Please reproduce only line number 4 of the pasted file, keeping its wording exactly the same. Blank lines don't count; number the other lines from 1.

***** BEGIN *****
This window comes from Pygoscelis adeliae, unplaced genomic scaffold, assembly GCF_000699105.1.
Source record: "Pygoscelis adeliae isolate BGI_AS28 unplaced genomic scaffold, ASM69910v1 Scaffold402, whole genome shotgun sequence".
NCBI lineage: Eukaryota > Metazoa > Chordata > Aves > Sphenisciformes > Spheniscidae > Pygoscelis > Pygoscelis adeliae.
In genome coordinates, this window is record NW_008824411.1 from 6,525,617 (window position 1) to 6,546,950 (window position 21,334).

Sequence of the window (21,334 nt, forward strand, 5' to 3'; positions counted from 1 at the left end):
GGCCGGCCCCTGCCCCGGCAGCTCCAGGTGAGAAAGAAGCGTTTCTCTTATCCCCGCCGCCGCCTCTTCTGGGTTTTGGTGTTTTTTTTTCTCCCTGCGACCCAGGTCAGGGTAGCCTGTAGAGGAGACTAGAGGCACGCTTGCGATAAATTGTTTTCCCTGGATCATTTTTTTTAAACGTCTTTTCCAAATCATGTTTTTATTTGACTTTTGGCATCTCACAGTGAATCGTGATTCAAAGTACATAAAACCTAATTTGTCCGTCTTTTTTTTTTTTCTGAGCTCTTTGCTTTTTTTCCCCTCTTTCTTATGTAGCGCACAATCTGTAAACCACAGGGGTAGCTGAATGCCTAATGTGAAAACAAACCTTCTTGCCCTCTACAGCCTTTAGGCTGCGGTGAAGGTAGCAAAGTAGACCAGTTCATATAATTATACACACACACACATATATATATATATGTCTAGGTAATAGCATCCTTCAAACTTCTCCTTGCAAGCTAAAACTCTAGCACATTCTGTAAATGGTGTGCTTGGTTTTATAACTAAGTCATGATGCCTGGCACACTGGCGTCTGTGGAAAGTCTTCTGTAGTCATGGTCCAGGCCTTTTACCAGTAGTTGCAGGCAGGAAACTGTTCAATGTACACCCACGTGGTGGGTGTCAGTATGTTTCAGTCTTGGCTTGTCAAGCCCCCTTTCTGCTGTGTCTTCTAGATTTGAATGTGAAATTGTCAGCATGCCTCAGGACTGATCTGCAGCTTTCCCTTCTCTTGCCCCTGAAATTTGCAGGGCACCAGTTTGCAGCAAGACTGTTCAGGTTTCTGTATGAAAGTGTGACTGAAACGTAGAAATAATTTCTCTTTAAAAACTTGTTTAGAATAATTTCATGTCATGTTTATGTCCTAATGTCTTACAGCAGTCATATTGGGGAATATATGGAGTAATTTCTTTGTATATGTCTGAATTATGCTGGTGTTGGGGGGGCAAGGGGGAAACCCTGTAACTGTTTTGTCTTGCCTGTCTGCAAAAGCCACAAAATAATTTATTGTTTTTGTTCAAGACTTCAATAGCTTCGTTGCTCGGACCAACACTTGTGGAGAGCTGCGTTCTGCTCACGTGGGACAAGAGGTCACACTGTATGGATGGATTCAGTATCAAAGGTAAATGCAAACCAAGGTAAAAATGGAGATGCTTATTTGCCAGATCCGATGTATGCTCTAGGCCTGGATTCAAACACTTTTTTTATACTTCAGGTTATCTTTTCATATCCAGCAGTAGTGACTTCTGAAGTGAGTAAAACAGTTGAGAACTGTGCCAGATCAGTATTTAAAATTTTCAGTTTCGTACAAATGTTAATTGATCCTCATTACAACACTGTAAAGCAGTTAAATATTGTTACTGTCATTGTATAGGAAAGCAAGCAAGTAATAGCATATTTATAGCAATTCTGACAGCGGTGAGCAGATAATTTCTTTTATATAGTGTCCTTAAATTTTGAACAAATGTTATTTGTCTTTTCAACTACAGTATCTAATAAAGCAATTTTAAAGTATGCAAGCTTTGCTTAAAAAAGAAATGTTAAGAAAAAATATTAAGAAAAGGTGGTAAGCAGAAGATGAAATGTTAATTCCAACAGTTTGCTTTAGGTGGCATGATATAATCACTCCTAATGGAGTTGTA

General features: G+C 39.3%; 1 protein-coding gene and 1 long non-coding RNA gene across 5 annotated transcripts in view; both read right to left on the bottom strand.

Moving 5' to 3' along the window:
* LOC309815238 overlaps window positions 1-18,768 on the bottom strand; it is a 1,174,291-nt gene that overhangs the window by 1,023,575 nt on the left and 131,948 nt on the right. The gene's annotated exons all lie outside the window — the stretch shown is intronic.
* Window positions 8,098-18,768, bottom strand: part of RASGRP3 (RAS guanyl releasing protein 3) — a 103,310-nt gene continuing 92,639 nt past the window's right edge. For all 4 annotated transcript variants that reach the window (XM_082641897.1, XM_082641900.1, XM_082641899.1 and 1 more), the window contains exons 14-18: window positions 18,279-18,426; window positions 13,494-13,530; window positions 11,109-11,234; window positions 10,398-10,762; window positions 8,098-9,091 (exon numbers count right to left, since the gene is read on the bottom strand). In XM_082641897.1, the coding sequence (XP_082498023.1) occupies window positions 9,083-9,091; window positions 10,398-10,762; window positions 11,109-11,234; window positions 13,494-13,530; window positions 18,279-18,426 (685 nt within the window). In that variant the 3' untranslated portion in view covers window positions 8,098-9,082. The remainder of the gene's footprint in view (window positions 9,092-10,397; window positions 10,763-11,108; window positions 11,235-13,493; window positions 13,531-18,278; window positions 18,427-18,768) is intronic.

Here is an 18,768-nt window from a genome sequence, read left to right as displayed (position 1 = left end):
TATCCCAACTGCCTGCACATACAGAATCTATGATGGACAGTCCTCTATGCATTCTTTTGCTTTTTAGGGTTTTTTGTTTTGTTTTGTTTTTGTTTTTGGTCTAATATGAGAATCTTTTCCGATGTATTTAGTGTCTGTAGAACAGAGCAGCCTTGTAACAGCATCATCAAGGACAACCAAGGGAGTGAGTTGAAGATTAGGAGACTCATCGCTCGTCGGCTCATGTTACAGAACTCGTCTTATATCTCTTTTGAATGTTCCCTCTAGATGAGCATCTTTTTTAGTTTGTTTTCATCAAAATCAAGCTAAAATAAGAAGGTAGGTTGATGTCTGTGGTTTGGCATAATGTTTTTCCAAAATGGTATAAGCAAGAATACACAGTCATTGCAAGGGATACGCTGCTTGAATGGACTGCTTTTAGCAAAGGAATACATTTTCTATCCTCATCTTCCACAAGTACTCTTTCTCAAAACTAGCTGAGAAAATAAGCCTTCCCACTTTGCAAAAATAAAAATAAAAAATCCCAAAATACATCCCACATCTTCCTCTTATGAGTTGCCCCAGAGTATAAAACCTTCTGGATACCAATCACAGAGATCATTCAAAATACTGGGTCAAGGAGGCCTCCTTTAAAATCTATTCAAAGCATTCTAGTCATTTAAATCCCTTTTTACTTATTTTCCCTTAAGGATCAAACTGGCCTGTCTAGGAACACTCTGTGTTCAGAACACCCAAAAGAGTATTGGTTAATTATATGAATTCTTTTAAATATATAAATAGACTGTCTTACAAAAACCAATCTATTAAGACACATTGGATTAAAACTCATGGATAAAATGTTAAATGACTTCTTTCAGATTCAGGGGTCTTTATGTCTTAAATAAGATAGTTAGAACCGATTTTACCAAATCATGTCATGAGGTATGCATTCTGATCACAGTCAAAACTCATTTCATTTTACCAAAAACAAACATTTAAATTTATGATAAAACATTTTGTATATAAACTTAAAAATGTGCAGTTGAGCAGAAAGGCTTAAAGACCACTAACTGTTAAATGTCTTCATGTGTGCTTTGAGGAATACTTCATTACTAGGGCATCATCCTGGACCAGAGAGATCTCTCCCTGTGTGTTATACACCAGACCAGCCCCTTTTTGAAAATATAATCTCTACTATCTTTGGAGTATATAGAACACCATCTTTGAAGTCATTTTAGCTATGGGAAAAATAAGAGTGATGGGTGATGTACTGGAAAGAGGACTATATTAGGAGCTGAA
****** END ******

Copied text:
In genome coordinates, this window is record NW_008824411.1 from 6,525,617 (window position 1) to 6,546,950 (window position 21,334).